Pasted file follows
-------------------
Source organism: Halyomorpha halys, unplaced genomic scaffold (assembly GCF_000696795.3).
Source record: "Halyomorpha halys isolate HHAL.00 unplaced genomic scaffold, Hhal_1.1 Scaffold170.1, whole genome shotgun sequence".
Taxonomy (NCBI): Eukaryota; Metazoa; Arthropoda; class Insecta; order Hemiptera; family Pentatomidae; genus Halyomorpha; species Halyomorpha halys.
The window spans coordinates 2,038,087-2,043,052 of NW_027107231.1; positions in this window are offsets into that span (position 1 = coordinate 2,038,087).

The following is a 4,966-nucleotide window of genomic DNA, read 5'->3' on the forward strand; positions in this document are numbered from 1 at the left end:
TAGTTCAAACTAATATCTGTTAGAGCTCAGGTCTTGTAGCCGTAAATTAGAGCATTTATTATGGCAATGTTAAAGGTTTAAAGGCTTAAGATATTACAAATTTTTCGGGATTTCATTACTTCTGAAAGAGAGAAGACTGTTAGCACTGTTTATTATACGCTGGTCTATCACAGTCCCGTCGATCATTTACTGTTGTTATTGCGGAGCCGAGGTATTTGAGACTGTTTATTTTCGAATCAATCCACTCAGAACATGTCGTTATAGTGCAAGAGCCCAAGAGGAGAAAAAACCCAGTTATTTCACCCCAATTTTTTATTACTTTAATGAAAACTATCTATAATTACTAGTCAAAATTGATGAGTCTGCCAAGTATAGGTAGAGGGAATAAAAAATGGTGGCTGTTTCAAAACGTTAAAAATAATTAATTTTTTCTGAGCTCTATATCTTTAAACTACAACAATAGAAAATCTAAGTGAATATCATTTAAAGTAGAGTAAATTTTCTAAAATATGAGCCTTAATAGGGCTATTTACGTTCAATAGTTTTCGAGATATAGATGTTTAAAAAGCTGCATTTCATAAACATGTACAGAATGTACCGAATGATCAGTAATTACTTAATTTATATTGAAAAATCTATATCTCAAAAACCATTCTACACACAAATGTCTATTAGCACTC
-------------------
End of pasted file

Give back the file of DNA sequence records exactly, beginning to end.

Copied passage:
Source organism: Halyomorpha halys, unplaced genomic scaffold (assembly GCF_000696795.3).
Source record: "Halyomorpha halys isolate HHAL.00 unplaced genomic scaffold, Hhal_1.1 Scaffold170.1, whole genome shotgun sequence".
Taxonomy (NCBI): Eukaryota; Metazoa; Arthropoda; class Insecta; order Hemiptera; family Pentatomidae; genus Halyomorpha; species Halyomorpha halys.
The window spans coordinates 2,038,087-2,043,052 of NW_027107231.1; positions in this window are offsets into that span (position 1 = coordinate 2,038,087).

The following is a 4,966-nucleotide window of genomic DNA, read 5'->3' on the forward strand; positions in this document are numbered from 1 at the left end:
TAGTTCAAACTAATATCTGTTAGAGCTCAGGTCTTGTAGCCGTAAATTAGAGCATTTATTATGGCAATGTTAAAGGTTTAAAGGCTTAAGATATTACAAATTTTTCGGGATTTCATTACTTCTGAAAGAGAGAAGACTGTTAGCACTGTTTATTATACGCTGGTCTATCACAGTCCCGTCGATCATTTACTGTTGTTATTGCGGAGCCGAGGTATTTGAGACTGTTTATTTTCGAATCAATCCACTCAGAACATGTCGTTATAGTGCAAGAGCCCAAGAGGAGAAAAAACCCAGTTATTTCACCCCAATTTTTTATTACTTTAATGAAAACTATCTATAATTACTAGTCAAAATTGATGAGTCTGCCAAGTATAGGTAGAGGGAATAAAAAATGGTGGCTGTTTCAAAACGTTAAAAATAATTAATTTTTTCTGAGCTCTATATCTTTAAACTACAACAATAGAAAATCTAAGTGAATATCATTTAAAGTAGAGTAAATTTTCTAAAATATGAGCCTTAATAGGGCTATTTACGTTCAATAGTTTTCGAGATATAGATGTTTAAAAAGCTGCATTTCATAAACATGTACAGAATGTACCGAATGATCAGTAATTACTTAATTTATATTGAAAAATCTATATCTCAAAAACCATTCTACACACAAATGTCTATTAGCACTC